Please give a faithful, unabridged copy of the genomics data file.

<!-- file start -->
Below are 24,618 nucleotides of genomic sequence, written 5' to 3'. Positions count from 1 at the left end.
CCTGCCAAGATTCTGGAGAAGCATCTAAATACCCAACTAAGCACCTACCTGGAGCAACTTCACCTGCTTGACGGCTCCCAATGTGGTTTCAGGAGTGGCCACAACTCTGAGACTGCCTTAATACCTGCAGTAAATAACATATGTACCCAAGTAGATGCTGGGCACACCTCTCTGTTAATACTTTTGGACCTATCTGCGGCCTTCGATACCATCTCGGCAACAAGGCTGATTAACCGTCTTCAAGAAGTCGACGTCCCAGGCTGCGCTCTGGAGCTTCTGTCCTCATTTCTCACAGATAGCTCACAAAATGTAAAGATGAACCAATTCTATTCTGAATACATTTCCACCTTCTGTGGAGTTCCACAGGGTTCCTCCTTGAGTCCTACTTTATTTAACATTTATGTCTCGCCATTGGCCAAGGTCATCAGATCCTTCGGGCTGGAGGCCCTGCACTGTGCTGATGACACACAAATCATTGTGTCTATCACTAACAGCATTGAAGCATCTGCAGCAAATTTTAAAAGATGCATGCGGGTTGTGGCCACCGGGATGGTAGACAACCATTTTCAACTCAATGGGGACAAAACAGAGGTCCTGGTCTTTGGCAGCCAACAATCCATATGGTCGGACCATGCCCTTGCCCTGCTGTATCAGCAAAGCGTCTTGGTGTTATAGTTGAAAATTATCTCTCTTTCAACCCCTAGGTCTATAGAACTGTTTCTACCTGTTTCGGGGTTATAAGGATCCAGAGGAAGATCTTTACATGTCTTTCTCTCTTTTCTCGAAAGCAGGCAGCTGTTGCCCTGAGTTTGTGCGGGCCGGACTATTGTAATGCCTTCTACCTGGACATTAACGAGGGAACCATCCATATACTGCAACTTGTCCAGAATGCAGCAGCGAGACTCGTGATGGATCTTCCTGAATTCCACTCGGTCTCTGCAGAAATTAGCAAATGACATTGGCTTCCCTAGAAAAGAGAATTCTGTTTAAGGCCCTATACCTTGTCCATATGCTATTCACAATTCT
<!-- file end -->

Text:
Below are 24,618 nucleotides of genomic sequence, written 5' to 3'. Positions count from 1 at the left end.
CCTGCCAAGATTCTGGAGAAGCATCTAAATACCCAACTAAGCACCTACCTGGAGCAACTTCACCTGCTTGACGGCTCCCAATGTGGTTTCAGGAGTGGCCACAACTCTGAGACTGCCTTAATACCTGCAGTAAATAACATATGTACCCAAGTAGATGCTGGGCACACCTCTCTGTTAATACTTTTGGACCTATCTGCGGCCTTCGATACCATCTCGGCAACAAGGCTGATTAACCGTCTTCAAGAAGTCGACGTCCCAGGCTGCGCTCTGGAGCTTCTGTCCTCATTTCTCACAGATAGCTCACAAAATGTAAAGATGAACCAATTCTATTCTGAATACATTTCCACCTTCTGTGGAGTTCCACAGGGTTCCTCCTTGAGTCCTACTTTATTTAACATTTATGTCTCGCCATTGGCCAAGGTCATCAGATCCTTCGGGCTGGAGGCCCTGCACTGTGCTGATGACACACAAATCATTGTGTCTATCACTAACAGCATTGAAGCATCTGCAGCAAATTTTAAAAGATGCATGCGGGTTGTGGCCACCGGGATGGTAGACAACCATTTTCAACTCAATGGGGACAAAACAGAGGTCCTGGTCTTTGGCAGCCAACAATCCATATGGTCGGACCATGCCCTTGCCCTGCTGTATCAGCAAAGCGTCTTGGTGTTATAGTTGAAAATTATCTCTCTTTCAACCCCTAGGTCTATAGAACTGTTTCTACCTGTTTCGGGGTTATAAGGATCCAGAGGAAGATCTTTACATGTCTTTCTCTCTTTTCTCGAAAGCAGGCAGCTGTTGCCCTGAGTTTGTGCGGGCCGGACTATTGTAATGCCTTCTACCTGGACATTAACGAGGGAACCATCCATATACTGCAACTTGTCCAGAATGCAGCAGCGAGACTCGTGATGGATCTTCCTGAATTCCACTCGGTCTCTGCAGAAATTAGCAAATGACATTGGCTTCCCTAGAAAAGAGAATTCTGTTTAAGGCCCTATACCTTGTCCATATGCTATTCACAATTCT